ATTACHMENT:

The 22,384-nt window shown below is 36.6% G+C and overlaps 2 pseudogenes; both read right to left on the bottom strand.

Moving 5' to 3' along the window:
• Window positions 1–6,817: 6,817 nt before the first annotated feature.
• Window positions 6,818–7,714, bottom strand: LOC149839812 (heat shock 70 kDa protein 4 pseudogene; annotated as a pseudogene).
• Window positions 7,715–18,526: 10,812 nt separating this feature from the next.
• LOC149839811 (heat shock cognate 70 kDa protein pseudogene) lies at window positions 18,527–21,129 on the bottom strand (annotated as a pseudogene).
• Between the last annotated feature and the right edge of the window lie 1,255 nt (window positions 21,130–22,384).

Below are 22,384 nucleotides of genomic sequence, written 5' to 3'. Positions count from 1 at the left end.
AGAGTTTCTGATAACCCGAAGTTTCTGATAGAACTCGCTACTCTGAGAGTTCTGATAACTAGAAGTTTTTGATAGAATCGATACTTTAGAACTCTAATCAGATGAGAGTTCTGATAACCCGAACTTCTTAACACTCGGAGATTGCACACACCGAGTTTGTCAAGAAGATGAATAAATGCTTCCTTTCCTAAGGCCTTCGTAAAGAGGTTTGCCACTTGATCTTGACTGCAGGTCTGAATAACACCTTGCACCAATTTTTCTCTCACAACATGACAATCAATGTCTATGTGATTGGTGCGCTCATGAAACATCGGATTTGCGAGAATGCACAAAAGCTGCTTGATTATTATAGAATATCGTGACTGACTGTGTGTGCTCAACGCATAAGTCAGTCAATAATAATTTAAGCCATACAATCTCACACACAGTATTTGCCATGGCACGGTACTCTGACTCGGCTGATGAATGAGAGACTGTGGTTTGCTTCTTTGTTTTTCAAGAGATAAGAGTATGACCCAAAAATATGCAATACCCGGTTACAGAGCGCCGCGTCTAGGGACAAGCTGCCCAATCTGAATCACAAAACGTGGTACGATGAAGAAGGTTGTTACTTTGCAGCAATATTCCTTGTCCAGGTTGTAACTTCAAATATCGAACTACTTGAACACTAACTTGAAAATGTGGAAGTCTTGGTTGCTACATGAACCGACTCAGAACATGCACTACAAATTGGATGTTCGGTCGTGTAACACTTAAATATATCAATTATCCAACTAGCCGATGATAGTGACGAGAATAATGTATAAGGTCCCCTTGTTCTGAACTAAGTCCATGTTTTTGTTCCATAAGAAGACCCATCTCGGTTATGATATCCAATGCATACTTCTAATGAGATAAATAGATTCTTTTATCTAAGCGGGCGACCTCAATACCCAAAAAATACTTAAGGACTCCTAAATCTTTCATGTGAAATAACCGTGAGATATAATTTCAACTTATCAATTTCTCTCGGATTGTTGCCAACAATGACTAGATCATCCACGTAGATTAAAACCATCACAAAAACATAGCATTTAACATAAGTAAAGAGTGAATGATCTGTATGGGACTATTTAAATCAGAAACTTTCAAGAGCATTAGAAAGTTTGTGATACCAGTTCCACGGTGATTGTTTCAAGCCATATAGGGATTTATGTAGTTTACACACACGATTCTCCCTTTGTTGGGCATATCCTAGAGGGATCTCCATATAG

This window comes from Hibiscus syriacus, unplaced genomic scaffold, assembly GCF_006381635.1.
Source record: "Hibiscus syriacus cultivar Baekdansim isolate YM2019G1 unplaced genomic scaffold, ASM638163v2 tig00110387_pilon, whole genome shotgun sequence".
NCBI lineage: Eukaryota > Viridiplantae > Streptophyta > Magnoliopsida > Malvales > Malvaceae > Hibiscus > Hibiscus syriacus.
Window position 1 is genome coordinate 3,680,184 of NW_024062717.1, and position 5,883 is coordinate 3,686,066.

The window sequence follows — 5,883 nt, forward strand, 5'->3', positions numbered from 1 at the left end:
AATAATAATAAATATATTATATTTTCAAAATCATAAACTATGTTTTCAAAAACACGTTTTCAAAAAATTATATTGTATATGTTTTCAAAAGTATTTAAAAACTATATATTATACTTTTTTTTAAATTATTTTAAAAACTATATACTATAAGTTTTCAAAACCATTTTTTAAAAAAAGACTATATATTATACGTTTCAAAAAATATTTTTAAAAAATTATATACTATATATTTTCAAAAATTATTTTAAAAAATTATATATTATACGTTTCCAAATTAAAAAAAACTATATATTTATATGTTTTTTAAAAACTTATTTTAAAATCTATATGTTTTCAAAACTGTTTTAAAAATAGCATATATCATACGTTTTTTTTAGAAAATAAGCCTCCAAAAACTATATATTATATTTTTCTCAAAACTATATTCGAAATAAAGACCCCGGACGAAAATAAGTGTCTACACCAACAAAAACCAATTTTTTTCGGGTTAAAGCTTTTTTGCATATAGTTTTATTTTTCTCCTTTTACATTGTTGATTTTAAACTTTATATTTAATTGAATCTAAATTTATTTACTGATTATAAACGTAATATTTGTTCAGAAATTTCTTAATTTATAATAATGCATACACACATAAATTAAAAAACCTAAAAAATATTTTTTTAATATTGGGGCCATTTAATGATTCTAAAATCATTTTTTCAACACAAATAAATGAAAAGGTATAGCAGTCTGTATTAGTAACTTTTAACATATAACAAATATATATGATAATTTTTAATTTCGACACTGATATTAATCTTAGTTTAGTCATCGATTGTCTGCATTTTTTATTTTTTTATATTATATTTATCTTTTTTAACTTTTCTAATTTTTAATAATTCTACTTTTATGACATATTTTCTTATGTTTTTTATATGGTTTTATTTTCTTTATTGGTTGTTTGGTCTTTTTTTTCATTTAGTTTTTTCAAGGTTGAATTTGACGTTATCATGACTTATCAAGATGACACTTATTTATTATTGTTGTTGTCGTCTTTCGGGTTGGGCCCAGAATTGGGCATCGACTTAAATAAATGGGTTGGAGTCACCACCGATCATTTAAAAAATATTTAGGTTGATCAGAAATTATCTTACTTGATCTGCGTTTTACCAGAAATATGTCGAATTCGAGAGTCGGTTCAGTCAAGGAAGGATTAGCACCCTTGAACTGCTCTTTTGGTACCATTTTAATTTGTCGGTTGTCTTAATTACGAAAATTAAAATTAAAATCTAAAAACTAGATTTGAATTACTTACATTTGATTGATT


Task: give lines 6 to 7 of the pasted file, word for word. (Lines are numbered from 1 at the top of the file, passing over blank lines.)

• LOC149839811 (heat shock cognate 70 kDa protein pseudogene) lies at window positions 18,527–21,129 on the bottom strand (annotated as a pseudogene).
• Between the last annotated feature and the right edge of the window lie 1,255 nt (window positions 21,130–22,384).